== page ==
In Europe, because gas is more environmentally friendly and cleaner than oil, it is the one of the most important energy sources. Greece is important to EU’s gas energy source both from a gas pipeline distribution point of view as well as from a supply point of view. Via Cyprus, Greece controls portions of the East Mediterranean gas supply of over 122 trillion cubic feet.

With the aim of expanding economic cooperation and trade relations with the Eurasian Economic Commission which is a gas energy trading block, Greece signed a Joint Declaration on Cooperation agreement on June 24,  2017.  The good news is that, the EEC is as committed to blockchain technology and cryptocurrencies as the EU and Greece is.

What Greek academics say

Konstantinos Daskalakis, Cretan-born Massachusetts Institute of Technology Associate Professor of Electrical Engineering and Computer Science, called on his fellow Greeks to think both globally and locally, and said that the multiple economic and social dysfunctions in the country must be overcome by embracing technology and artificial intelligence (AI).  In terms of crypto-currencies like Bitcoin, “it is one of the most fascinating discoveries of the 21st century,” he said and that the underlying technology (blockchain) has a future and “is here to stay.”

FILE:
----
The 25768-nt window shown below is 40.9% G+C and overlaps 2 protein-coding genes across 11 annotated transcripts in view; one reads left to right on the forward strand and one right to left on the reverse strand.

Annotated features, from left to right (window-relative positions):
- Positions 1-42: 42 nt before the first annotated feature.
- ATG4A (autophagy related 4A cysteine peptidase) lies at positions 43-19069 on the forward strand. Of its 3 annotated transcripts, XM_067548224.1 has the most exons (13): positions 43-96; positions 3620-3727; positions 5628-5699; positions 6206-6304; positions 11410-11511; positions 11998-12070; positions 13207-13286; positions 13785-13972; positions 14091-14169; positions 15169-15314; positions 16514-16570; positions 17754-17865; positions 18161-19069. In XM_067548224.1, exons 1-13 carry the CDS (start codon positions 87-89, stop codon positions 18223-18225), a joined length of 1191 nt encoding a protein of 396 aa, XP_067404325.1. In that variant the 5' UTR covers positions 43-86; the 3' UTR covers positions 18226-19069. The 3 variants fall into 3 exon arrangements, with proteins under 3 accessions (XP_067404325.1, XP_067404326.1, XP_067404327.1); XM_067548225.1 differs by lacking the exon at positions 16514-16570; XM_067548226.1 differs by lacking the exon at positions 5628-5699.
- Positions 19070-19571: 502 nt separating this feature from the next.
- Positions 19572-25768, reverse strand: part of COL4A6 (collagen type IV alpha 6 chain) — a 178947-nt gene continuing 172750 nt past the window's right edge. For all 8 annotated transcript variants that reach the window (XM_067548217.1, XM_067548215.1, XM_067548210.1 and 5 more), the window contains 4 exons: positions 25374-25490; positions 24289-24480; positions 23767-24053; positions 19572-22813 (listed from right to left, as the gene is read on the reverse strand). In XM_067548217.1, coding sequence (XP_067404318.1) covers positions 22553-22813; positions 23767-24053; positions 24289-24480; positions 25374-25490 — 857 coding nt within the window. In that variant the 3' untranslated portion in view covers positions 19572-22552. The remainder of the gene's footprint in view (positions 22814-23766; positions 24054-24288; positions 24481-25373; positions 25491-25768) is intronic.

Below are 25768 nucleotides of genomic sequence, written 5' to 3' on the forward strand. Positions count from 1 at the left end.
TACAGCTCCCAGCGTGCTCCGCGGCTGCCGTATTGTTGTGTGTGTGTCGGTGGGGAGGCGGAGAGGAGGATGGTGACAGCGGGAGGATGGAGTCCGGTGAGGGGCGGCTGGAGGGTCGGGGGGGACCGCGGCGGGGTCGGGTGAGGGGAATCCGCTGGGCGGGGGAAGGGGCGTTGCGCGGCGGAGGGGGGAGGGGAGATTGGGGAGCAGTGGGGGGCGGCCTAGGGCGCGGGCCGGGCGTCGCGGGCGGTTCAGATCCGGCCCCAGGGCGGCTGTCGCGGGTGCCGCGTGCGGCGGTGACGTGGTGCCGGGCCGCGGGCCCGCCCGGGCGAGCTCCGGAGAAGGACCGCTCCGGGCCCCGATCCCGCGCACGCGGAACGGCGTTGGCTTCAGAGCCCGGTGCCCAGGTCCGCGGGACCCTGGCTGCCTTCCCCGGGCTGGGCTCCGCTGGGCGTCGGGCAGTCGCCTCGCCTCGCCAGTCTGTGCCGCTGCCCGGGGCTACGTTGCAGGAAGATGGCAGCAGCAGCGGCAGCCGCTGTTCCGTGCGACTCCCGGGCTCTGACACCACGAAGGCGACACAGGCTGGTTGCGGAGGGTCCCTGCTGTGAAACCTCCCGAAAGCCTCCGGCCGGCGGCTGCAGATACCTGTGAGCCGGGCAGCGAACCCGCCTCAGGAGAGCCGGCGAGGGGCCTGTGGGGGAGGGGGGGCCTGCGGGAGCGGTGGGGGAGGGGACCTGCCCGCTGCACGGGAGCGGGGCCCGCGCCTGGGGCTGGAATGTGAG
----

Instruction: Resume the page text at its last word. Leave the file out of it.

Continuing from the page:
To determine whether or not cryptocurrencies are here to stay, an international research team comprised of Theodore Panagiotidis at the University of Macedonia in Greece and Orestis Vravosinos at the Barcelona Graduate School of Economics in Spain analyzed a broad spectrum of data representing several years in the life of Bitcoin, to reach a deeper understanding of cryptocurrency’s value.

Here is what they had to say:  

“With Bitcoin and other cryptocurrencies, transactions are conducted free of taxation. We can’t be sure what the nature of those transactions are, but often cryptocurrencies are used to avoid taxes or duties, or to engage in illicit commerce.

If cryptocurrencies continue to grow and position themselves as systems that are beyond the influence of banks and the reach of government regulation, we can be sure that governments will enact national laws and take their share of the proceeds.